Gramicidin A - a bacterial antibiotic peptide

Gramicidin A is a small, 15 amino acid containing peptide that incorporates into cell membranes and forms a dimer in a head-to-head interaction of two individual helices. This dimer formation is spontaneous and stabilized by H-bond formation and constitutes the simplest possible self-assembly system. The peptide is both structurally and functionally well understood. The kinetics of dimer formation and dissociation has been studied extensively. The monomeric form is inactive and the dimer is the active form (forming an ion channel across cell membranes thereby depleting the ion gradient across these membranes leading to cell death).

Mellittin - bee venom peptide

Mellittin is a 23 amino acid containing peptide that incorporates into cell membranes by aggregating into a -helical bundles, called alpha barrels, of different sizes. Each peptide is long enough to span a phospholipid bilayer and the helical bundle forms a central pore where ions can pass across the membrane. This causes a depletion of the ion gradientwith the size of the pore not being defined as in Gramicidin A.

The free energy terms (D G in kcal/mol) of separating two peptides (AB ion pair) that interact through a salt bridge in either aqueous or non-polar environment are shown in the figure below [Engelman, D.M., 1982]. A dimer of two a -helical peptides, one carrying a single positive and the other a single negative charge in the center of the helix, is not stabilized in water because of the hydration of the ionized groups of groupa A and B. The ion pair is stabilized in a hydrophobic environment like a membrane (see section 1.1 for details). Hydrogen bonds contribute also to the stability of the heterodimer in membranes, whereas the conformational entropy term of the peptide is equal in both cases.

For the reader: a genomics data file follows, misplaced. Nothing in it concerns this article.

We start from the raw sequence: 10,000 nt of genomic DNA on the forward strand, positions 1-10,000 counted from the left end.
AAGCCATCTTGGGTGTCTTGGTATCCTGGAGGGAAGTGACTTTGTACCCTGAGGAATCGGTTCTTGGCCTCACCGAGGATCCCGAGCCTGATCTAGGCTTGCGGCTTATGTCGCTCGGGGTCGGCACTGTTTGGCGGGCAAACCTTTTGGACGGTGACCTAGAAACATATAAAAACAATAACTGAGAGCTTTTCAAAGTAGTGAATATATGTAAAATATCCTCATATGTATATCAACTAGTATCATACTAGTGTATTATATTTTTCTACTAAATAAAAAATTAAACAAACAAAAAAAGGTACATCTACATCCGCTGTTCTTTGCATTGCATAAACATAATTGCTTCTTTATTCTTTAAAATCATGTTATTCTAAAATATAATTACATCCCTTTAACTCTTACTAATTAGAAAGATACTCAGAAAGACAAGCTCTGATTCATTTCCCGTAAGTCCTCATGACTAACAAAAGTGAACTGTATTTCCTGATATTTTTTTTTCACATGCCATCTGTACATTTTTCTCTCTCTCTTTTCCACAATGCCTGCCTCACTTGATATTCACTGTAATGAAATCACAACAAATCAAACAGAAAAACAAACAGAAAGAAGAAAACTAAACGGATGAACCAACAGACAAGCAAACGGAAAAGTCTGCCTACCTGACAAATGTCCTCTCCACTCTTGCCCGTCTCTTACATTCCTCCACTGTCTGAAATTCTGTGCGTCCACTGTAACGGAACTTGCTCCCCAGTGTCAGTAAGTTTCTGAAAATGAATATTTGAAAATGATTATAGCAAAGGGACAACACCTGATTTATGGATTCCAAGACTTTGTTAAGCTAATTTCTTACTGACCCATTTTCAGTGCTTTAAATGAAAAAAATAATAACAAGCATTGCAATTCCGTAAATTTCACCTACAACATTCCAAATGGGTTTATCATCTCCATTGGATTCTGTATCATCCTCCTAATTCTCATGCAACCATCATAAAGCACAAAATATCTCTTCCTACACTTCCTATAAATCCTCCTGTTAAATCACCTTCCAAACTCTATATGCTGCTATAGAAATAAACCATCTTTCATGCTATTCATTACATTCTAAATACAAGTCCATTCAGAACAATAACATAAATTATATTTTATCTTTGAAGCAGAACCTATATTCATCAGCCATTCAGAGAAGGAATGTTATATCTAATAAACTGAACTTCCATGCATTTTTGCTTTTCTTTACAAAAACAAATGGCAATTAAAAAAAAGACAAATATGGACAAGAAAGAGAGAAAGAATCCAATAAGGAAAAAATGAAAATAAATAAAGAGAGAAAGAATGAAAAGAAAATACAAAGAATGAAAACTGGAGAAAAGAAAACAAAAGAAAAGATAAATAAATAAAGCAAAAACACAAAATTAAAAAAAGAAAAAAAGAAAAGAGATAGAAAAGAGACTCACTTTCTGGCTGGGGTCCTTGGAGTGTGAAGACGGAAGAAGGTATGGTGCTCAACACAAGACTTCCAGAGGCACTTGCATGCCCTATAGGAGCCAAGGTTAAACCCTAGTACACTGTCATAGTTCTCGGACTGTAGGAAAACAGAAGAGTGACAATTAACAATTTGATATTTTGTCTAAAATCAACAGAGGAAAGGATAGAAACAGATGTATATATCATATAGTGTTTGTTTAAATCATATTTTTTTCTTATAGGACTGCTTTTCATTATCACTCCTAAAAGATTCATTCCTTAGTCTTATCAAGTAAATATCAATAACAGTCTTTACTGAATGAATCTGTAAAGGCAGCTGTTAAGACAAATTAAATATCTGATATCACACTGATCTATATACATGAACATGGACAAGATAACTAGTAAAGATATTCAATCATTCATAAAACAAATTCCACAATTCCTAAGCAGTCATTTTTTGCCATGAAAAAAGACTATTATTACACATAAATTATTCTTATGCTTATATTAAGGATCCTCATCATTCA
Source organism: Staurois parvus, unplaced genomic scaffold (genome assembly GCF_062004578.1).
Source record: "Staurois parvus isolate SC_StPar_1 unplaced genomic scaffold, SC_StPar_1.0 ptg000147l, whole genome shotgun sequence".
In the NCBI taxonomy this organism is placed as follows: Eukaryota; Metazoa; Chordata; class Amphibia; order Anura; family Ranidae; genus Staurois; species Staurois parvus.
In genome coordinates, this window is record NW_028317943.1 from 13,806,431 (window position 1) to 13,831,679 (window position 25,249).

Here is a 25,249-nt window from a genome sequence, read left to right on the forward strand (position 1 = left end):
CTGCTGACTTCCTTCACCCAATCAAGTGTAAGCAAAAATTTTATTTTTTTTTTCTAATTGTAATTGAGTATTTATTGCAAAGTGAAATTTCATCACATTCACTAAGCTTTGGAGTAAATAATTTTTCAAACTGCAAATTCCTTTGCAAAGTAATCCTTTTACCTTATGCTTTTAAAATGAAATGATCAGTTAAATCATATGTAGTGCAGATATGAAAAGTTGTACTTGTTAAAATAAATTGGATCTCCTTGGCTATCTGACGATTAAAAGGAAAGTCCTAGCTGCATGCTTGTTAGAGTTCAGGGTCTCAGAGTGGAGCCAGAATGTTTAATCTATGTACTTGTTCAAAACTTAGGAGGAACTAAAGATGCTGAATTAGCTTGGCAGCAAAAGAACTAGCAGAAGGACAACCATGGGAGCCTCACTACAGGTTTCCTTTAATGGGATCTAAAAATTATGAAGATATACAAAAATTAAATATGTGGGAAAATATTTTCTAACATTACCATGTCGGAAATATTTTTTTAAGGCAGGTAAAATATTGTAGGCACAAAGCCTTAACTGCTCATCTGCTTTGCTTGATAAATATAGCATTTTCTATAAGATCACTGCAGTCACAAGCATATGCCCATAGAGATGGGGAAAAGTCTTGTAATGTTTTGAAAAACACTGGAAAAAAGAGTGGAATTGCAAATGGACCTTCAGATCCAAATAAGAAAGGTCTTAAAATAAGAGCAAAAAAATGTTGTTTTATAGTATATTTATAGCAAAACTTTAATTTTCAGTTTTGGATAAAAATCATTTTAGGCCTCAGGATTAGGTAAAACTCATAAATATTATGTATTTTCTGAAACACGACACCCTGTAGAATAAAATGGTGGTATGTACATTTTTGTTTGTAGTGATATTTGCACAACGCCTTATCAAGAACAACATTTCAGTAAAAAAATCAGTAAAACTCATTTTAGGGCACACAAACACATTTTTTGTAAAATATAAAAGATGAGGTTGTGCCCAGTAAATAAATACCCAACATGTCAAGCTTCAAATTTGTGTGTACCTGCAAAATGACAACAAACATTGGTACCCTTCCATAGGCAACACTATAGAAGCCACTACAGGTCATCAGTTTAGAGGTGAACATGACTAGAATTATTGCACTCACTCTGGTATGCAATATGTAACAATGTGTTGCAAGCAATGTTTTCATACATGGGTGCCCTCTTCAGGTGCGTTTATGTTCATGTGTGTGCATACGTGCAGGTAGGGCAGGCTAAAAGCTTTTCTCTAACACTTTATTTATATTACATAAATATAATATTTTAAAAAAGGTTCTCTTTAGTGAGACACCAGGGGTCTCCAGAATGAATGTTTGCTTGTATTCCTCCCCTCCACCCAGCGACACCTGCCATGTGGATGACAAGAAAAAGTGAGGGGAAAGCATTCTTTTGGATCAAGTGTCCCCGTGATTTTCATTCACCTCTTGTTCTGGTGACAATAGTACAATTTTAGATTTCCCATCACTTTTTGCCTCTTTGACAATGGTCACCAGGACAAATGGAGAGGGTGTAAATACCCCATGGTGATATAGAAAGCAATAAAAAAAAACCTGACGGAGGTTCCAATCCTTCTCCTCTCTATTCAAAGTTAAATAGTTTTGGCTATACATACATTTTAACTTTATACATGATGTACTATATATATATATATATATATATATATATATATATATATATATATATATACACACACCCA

The figure also shows D G values for dimers interacting through hydrophobic groups and strong or weak hydrogen bonds. As can be seen by the D G = -5kcal/mol of the conformational entropy term upon separating the dimer into monomers, the dimer restricts restricts rotational degrees of freedom as compared to the monomeric form.

Fig. Free energy effects in the separation of twenty residue a -helices in aqueous and non-polar environment

from Engelman, 1982

5. Protein Filaments: S-hemoglobin - Sickle Cell Anemia

Hemoglobin is normally found in a tetrameric state that is necessary and sufficient for oxygen binding. A specific single point mutation that replaces Glu6 for Val6 in the b gene induces the aggregation of mutant hemoglobin tetramers (HbS) into long filaments in the deoxy state of the oligomer. The change from a negatively charged residue to a small hydrophobic one enables a favorable interaction between hemoglobin subunits from different tetramers. The mutation creates a hydrophobic patch in subunit b2 (Val6) that fits to a complementary hydrophobic area between Phe85 and Leu88 in helices E and F of the b1 subunit that does not belong to the same tetramer. Fiber growth is initiated by centers of nucleation and is a function of the concentration of the free HbS tetramer. Two different nucleation events have been identified, a homogeneous nucleation from single tetramers, and heterogeneous nucleation on the surface of preexisting fibers.